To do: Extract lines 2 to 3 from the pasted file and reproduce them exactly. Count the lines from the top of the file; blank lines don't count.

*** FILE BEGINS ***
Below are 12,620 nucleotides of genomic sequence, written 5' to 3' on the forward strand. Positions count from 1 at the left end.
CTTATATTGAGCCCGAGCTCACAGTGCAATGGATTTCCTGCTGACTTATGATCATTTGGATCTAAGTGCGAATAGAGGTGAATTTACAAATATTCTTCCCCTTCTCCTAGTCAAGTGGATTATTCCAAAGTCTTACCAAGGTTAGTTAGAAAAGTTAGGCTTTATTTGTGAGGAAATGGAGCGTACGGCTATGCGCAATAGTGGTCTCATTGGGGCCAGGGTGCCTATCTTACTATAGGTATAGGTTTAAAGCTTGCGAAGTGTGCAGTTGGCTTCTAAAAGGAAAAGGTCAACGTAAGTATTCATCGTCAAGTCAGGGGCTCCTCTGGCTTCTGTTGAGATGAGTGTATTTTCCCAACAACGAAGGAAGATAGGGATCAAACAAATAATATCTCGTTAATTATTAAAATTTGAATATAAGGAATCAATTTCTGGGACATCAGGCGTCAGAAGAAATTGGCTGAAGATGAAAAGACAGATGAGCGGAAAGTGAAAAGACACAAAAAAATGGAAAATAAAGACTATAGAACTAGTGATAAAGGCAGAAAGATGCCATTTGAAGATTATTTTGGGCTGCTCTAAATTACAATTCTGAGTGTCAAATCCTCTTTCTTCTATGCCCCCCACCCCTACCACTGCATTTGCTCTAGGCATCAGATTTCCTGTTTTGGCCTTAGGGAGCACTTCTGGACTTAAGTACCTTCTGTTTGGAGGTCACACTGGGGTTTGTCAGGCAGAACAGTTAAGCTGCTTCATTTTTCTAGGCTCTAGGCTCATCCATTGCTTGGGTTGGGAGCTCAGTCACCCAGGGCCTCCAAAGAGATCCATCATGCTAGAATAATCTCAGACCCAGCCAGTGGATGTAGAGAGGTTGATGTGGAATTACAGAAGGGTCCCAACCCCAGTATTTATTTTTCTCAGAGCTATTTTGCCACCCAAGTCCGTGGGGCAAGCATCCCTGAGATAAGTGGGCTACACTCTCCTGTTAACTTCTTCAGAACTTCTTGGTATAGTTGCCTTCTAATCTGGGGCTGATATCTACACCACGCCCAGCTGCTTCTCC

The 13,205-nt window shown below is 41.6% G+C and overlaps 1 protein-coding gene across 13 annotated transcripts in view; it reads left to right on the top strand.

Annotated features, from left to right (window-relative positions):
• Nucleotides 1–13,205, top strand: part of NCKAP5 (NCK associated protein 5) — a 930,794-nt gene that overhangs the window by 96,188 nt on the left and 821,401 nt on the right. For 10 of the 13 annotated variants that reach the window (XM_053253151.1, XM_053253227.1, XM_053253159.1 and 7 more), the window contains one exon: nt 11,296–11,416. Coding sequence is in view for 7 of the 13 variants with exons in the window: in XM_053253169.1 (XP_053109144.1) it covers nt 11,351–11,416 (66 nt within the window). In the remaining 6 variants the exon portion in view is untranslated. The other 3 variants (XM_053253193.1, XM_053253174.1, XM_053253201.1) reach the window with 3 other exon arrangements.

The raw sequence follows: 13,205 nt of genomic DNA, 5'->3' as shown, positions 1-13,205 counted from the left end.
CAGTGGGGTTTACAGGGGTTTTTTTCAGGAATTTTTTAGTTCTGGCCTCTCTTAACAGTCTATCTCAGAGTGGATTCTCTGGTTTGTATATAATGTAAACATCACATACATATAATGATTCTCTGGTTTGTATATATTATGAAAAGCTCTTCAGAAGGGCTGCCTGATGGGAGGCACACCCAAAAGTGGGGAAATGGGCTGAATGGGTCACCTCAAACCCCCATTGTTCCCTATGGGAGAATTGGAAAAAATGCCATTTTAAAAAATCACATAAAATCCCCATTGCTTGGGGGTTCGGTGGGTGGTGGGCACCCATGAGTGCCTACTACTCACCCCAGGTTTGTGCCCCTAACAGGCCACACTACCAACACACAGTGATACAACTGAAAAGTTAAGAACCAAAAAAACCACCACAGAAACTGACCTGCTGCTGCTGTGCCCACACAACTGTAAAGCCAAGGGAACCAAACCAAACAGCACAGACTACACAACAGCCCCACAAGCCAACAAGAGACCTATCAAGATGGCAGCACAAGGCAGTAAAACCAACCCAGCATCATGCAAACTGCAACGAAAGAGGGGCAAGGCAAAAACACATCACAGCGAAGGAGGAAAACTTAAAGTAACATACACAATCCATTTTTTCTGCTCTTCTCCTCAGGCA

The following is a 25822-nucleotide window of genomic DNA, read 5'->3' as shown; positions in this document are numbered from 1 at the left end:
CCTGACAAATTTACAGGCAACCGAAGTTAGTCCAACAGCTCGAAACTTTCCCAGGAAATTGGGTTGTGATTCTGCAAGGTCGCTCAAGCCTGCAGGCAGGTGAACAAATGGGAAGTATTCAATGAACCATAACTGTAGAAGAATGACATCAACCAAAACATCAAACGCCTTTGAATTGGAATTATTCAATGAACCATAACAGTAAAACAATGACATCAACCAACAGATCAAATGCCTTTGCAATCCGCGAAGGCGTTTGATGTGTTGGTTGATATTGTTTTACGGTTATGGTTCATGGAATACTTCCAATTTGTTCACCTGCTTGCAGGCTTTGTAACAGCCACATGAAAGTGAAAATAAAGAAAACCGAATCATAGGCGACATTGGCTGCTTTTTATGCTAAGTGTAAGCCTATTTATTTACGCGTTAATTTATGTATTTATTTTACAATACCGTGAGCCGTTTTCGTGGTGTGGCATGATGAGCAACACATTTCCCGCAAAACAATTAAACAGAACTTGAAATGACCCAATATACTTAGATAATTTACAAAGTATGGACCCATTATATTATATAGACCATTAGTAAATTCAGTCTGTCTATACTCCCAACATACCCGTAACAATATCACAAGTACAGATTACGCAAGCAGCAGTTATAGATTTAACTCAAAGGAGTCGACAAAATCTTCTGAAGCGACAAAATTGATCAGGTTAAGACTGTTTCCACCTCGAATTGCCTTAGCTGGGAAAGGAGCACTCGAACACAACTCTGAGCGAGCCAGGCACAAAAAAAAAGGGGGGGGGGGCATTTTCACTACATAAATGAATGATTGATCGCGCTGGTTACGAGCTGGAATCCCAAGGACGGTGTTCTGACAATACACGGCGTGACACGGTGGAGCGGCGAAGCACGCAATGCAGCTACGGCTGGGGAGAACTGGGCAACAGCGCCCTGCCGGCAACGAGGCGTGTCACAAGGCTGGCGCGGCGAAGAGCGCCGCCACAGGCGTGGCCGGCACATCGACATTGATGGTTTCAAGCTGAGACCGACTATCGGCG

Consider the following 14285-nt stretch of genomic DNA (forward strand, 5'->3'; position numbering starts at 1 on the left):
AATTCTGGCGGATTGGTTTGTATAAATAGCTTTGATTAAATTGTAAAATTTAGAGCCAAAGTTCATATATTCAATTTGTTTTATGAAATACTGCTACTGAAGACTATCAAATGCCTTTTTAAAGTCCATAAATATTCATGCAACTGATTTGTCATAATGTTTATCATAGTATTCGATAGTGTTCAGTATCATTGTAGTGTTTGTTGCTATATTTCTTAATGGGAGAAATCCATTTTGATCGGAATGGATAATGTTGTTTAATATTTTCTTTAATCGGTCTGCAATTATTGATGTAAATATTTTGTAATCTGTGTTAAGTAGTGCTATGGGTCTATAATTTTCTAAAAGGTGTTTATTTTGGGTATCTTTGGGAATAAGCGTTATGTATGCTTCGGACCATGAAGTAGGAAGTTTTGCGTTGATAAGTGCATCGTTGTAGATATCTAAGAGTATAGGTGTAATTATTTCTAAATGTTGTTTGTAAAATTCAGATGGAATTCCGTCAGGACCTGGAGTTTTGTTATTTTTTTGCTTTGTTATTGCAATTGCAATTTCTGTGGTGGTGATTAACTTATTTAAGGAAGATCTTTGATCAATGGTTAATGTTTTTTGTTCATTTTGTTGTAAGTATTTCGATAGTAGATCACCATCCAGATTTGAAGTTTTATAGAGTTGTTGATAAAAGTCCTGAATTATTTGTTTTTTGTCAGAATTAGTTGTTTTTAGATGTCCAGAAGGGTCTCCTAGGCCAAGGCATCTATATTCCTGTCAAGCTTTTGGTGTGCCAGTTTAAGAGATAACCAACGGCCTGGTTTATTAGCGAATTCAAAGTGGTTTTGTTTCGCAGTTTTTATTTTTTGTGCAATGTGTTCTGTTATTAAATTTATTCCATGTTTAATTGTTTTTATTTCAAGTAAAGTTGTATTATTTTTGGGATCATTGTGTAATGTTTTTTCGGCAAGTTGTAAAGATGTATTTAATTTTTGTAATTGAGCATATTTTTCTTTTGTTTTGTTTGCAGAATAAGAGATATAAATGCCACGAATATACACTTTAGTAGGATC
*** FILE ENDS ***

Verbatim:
CTTATATTGAGCCCGAGCTCACAGTGCAATGGATTTCCTGCTGACTTATGATCATTTGGATCTAAGTGCGAATAGAGGTGAATTTACAAATATTCTTCCCCTTCTCCTAGTCAAGTGGATTATTCCAAAGTCTTACCAAGGTTAGTTAGAAAAGTTAGGCTTTATTTGTGAGGAAATGGAGCGTACGGCTATGCGCAATAGTGGTCTCATTGGGGCCAGGGTGCCTATCTTACTATAGGTATAGGTTTAAAGCTTGCGAAGTGTGCAGTTGGCTTCTAAAAGGAAAAGGTCAACGTAAGTATTCATCGTCAAGTCAGGGGCTCCTCTGGCTTCTGTTGAGATGAGTGTATTTTCCCAACAACGAAGGAAGATAGGGATCAAACAAATAATATCTCGTTAATTATTAAAATTTGAATATAAGGAATCAATTTCTGGGACATCAGGCGTCAGAAGAAATTGGCTGAAGATGAAAAGACAGATGAGCGGAAAGTGAAAAGACACAAAAAAATGGAAAATAAAGACTATAGAACTAGTGATAAAGGCAGAAAGATGCCATTTGAAGATTATTTTGGGCTGCTCTAAATTACAATTCTGAGTGTCAAATCCTCTTTCTTCTATGCCCCCCACCCCTACCACTGCATTTGCTCTAGGCATCAGATTTCCTGTTTTGGCCTTAGGGAGCACTTCTGGACTTAAGTACCTTCTGTTTGGAGGTCACACTGGGGTTTGTCAGGCAGAACAGTTAAGCTGCTTCATTTTTCTAGGCTCTAGGCTCATCCATTGCTTGGGTTGGGAGCTCAGTCACCCAGGGCCTCCAAAGAGATCCATCATGCTAGAATAATCTCAGACCCAGCCAGTGGATGTAGAGAGGTTGATGTGGAATTACAGAAGGGTCCCAACCCCAGTATTTATTTTTCTCAGAGCTATTTTGCCACCCAAGTCCGTGGGGCAAGCATCCCTGAGATAAGTGGGCTACACTCTCCTGTTAACTTCTTCAGAACTTCTTGGTATAGTTGCCTTCTAATCTGGGGCTGATATCTACACCACGCCCAGCTGCTTCTCC

The 13,205-nt window shown below is 41.6% G+C and overlaps 1 protein-coding gene across 13 annotated transcripts in view; it reads left to right on the top strand.